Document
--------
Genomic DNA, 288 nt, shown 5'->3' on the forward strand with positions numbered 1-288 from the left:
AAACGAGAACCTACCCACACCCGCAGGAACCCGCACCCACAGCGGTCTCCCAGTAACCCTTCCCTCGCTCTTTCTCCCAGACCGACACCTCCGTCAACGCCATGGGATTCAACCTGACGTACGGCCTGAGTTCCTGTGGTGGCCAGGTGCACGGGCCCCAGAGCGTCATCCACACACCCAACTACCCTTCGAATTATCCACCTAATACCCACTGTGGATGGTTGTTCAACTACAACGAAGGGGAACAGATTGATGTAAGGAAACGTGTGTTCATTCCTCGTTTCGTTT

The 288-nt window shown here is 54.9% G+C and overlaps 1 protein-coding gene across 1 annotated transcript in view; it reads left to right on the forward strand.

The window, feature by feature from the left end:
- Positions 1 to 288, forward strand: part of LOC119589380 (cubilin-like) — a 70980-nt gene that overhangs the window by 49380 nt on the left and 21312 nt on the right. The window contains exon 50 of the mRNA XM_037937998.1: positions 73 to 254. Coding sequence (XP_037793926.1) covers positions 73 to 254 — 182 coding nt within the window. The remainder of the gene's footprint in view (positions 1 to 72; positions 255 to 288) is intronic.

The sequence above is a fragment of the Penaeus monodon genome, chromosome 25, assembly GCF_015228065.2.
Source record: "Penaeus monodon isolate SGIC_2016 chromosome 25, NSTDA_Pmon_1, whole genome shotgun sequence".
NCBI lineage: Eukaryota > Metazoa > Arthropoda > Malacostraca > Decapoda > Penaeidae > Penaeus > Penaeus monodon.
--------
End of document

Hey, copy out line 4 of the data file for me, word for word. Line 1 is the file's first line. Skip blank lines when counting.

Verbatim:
The window, feature by feature from the left end: